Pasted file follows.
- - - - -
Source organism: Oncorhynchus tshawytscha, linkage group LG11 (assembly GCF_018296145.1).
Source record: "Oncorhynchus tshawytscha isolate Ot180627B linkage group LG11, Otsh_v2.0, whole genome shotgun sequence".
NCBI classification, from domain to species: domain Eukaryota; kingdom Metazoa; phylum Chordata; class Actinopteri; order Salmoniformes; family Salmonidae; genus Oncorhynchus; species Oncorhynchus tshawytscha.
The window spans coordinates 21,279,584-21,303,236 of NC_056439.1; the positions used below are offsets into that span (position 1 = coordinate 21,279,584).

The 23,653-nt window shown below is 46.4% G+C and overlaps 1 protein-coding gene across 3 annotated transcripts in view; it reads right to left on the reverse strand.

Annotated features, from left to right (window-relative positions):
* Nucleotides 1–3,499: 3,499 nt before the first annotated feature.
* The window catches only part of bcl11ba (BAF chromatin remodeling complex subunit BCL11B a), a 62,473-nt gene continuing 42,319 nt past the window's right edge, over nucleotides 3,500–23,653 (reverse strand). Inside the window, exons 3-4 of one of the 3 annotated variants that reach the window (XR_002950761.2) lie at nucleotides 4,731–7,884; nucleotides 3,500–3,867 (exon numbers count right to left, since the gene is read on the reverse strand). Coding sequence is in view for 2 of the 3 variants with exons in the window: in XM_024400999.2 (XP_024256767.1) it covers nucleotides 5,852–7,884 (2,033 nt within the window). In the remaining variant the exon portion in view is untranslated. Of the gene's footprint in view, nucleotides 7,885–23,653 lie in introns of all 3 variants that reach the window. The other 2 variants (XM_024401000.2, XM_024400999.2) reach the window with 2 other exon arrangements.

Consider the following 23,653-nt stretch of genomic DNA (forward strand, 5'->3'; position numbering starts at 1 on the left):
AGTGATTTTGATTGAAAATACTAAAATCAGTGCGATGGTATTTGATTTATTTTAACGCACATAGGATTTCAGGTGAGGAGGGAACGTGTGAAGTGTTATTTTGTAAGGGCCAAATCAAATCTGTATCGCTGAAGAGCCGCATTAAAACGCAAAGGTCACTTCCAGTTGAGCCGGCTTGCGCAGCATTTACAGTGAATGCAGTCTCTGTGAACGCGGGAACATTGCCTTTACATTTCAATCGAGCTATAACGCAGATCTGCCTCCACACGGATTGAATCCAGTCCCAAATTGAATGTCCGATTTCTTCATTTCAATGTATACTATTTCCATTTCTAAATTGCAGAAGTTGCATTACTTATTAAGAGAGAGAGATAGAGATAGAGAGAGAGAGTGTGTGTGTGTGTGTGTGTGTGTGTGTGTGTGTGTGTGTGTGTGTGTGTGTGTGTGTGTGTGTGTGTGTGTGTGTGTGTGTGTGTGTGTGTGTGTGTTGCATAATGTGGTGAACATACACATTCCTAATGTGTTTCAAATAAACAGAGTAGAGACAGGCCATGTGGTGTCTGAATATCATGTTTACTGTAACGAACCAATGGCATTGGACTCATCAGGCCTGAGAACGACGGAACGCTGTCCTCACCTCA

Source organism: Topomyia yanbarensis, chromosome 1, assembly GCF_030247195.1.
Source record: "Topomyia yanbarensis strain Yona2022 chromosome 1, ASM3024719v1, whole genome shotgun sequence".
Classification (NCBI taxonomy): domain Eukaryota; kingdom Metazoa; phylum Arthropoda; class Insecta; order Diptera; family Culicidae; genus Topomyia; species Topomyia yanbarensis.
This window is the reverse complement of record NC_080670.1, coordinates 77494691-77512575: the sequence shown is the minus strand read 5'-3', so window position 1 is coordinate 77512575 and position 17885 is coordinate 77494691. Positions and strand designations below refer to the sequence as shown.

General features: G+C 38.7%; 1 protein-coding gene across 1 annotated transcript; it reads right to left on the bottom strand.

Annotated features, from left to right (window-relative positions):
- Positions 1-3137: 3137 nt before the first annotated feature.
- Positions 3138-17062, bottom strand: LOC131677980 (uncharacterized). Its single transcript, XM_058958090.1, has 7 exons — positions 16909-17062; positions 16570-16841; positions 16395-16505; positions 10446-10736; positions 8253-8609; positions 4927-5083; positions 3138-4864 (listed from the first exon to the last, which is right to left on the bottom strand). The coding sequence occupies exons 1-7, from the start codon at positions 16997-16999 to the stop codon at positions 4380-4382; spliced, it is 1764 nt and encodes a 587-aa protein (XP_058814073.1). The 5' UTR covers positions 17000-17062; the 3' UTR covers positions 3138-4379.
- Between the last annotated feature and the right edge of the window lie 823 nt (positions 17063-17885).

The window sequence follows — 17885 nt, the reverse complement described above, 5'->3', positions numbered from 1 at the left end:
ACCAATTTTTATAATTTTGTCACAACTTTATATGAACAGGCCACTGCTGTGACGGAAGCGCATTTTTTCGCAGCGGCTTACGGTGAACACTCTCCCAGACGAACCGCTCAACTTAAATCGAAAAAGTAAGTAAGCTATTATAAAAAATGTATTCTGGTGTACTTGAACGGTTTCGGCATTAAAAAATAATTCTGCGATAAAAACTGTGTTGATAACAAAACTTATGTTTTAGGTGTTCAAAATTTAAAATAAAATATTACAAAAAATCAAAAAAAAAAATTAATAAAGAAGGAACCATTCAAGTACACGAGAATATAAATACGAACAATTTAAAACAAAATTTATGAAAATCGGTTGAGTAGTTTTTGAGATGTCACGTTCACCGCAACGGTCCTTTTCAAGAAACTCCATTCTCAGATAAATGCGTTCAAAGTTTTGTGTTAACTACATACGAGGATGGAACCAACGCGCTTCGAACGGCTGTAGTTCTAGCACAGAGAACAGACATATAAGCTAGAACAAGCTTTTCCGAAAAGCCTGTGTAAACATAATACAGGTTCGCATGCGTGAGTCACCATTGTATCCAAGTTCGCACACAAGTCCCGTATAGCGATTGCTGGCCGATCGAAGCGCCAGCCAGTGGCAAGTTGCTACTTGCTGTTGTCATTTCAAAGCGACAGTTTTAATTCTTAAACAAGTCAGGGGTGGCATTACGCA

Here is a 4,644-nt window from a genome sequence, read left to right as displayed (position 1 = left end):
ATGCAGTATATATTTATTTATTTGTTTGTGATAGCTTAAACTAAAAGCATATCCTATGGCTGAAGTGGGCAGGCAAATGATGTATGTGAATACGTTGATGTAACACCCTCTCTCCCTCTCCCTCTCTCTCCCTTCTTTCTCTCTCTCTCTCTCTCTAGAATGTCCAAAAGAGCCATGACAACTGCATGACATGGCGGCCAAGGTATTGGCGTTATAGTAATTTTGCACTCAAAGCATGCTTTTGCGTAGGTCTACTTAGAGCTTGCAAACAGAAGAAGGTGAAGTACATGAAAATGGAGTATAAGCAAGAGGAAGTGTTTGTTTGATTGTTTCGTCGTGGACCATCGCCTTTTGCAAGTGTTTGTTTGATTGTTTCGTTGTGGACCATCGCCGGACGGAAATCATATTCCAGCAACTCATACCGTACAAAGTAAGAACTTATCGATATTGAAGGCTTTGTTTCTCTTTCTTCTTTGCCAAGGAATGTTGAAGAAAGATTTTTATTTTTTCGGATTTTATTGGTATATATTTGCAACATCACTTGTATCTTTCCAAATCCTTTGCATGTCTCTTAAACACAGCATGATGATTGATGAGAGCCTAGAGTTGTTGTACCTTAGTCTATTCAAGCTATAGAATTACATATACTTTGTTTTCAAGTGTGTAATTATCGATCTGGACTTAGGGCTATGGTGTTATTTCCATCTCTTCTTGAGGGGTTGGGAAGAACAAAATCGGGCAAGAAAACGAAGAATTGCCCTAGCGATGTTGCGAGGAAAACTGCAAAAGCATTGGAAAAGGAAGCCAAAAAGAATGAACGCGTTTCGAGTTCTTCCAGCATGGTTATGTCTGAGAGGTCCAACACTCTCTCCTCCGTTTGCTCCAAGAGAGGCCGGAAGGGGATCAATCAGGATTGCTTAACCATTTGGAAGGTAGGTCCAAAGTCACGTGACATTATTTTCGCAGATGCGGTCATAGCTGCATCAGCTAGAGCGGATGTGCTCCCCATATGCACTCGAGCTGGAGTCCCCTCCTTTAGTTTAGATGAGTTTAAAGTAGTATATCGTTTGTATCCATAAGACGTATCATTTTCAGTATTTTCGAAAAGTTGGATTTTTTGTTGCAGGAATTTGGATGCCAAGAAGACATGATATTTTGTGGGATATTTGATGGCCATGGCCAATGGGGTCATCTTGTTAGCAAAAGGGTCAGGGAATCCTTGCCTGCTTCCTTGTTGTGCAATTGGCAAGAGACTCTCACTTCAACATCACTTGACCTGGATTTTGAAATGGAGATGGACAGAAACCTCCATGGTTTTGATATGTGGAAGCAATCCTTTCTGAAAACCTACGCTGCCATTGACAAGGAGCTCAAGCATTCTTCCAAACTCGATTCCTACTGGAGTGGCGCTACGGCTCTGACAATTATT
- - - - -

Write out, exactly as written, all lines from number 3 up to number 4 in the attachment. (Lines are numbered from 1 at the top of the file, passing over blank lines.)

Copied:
NCBI classification, from domain to species: domain Eukaryota; kingdom Metazoa; phylum Chordata; class Actinopteri; order Salmoniformes; family Salmonidae; genus Oncorhynchus; species Oncorhynchus tshawytscha.
The window spans coordinates 21,279,584-21,303,236 of NC_056439.1; the positions used below are offsets into that span (position 1 = coordinate 21,279,584).